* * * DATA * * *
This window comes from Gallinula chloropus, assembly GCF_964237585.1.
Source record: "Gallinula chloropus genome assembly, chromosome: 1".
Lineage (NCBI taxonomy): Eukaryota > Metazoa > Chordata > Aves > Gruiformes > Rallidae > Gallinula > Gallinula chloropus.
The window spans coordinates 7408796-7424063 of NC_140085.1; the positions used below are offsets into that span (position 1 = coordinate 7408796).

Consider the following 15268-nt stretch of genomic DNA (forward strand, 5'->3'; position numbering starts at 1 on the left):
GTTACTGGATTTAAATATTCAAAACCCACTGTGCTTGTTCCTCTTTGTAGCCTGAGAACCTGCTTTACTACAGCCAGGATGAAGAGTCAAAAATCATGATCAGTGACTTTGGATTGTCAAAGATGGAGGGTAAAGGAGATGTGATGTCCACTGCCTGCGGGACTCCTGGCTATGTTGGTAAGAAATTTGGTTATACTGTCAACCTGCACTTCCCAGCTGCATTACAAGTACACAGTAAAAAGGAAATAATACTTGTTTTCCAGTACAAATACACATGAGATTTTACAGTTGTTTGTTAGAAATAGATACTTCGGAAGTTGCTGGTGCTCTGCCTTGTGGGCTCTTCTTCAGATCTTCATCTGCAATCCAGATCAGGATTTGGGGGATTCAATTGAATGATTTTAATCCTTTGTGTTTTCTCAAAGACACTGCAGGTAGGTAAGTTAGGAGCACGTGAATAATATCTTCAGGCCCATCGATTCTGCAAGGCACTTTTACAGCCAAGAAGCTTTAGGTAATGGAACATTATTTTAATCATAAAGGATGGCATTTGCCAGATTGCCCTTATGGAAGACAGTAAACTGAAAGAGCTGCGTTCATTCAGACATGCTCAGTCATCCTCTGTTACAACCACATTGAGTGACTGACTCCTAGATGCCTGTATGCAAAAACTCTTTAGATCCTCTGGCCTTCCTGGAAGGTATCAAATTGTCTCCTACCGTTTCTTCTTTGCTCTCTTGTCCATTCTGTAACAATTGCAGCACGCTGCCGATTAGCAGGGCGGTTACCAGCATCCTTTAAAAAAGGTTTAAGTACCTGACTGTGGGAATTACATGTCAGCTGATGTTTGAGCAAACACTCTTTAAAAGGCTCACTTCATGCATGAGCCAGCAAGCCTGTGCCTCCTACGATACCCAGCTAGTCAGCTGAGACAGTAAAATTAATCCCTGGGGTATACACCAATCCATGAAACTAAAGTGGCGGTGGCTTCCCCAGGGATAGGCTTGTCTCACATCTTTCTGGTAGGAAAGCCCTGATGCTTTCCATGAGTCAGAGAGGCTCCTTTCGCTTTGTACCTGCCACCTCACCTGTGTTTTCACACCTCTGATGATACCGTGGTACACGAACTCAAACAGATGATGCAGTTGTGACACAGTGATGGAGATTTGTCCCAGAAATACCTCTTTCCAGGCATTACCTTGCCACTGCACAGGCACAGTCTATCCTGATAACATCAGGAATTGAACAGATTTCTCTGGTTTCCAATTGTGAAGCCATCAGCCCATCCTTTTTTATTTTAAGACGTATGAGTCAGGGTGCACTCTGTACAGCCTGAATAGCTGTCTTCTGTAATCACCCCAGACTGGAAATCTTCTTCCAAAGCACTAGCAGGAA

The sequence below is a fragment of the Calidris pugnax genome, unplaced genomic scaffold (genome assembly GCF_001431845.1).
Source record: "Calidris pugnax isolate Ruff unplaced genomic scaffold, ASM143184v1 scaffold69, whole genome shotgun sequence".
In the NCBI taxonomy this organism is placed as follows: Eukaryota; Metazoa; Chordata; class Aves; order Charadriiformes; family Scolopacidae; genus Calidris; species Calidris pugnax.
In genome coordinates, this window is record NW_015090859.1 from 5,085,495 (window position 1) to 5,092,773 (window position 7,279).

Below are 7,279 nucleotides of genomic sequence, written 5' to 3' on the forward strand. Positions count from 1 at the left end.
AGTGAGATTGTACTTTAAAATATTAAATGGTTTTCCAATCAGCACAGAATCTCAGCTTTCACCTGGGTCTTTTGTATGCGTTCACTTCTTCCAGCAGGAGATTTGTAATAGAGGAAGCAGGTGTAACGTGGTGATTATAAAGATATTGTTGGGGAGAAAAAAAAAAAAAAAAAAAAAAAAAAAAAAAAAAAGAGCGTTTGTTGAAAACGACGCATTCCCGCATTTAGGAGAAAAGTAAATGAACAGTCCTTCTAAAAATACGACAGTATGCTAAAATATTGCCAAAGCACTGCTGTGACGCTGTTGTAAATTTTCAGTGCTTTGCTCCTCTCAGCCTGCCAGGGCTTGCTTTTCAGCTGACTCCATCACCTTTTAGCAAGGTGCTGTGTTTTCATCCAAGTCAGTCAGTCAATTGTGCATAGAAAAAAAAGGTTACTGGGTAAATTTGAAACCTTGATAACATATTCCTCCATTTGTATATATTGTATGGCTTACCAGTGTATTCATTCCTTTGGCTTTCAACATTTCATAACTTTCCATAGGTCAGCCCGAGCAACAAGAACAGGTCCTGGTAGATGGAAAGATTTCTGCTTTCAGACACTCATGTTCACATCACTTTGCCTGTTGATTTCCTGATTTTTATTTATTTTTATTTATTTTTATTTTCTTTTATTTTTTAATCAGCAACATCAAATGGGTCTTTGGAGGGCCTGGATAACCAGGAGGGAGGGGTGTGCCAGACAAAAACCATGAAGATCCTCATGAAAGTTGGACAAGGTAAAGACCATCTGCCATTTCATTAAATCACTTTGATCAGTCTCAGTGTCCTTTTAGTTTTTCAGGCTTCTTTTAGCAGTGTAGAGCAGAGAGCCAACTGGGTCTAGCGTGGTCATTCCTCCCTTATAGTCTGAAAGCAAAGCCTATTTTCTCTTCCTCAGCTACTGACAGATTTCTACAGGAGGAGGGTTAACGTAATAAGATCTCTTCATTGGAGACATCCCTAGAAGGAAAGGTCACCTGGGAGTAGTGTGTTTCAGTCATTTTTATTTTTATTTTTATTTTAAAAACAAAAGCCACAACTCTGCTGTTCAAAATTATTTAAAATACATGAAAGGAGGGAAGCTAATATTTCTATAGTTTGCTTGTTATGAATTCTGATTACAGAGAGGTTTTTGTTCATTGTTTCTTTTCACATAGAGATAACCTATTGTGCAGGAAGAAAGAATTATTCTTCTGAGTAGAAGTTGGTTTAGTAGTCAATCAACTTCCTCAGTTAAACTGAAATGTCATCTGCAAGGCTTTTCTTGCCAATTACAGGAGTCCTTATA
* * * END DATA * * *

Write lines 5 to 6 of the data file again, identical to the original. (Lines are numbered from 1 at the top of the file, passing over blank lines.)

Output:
Consider the following 15268-nt stretch of genomic DNA (forward strand, 5'->3'; position numbering starts at 1 on the left):
GTTACTGGATTTAAATATTCAAAACCCACTGTGCTTGTTCCTCTTTGTAGCCTGAGAACCTGCTTTACTACAGCCAGGATGAAGAGTCAAAAATCATGATCAGTGACTTTGGATTGTCAAAGATGGAGGGTAAAGGAGATGTGATGTCCACTGCCTGCGGGACTCCTGGCTATGTTGGTAAGAAATTTGGTTATACTGTCAACCTGCACTTCCCAGCTGCATTACAAGTACACAGTAAAAAGGAAATAATACTTGTTTTCCAGTACAAATACACATGAGATTTTACAGTTGTTTGTTAGAAATAGATACTTCGGAAGTTGCTGGTGCTCTGCCTTGTGGGCTCTTCTTCAGATCTTCATCTGCAATCCAGATCAGGATTTGGGGGATTCAATTGAATGATTTTAATCCTTTGTGTTTTCTCAAAGACACTGCAGGTAGGTAAGTTAGGAGCACGTGAATAATATCTTCAGGCCCATCGATTCTGCAAGGCACTTTTACAGCCAAGAAGCTTTAGGTAATGGAACATTATTTTAATCATAAAGGATGGCATTTGCCAGATTGCCCTTATGGAAGACAGTAAACTGAAAGAGCTGCGTTCATTCAGACATGCTCAGTCATCCTCTGTTACAACCACATTGAGTGACTGACTCCTAGATGCCTGTATGCAAAAACTCTTTAGATCCTCTGGCCTTCCTGGAAGGTATCAAATTGTCTCCTACCGTTTCTTCTTTGCTCTCTTGTCCATTCTGTAACAATTGCAGCACGCTGCCGATTAGCAGGGCGGTTACCAGCATCCTTTAAAAAAGGTTTAAGTACCTGACTGTGGGAATTACATGTCAGCTGATGTTTGAGCAAACACTCTTTAAAAGGCTCACTTCATGCATGAGCCAGCAAGCCTGTGCCTCCTACGATACCCAGCTAGTCAGCTGAGACAGTAAAATTAATCCCTGGGGTATACACCAATCCATGAAACTAAAGTGGCGGTGGCTTCCCCAGGGATAGGCTTGTCTCACATCTTTCTGGTAGGAAAGCCCTGATGCTTTCCATGAGTCAGAGAGGCTCCTTTCGCTTTGTACCTGCCACCTCACCTGTGTTTTCACACCTCTGATGATACCGTGGTACACGAACTCAAACAGATGATGCAGTTGTGACACAGTGATGGAGATTTGTCCCAGAAATACCTCTTTCCAGGCATTACCTTGCCACTGCACAGGCACAGTCTATCCTGATAACATCAGGAATTGAACAGATTTCTCTGGTTTCCAATTGTGAAGCCATCAGCCCATCCTTTTTTATTTTAAGACGTATGAGTCAGGGTGCACTCTGTACAGCCTGAATAGCTGTCTTCTGTAATCACCCCAGACTGGAAATCTTCTTCCAAAGCACTAGCAGGAA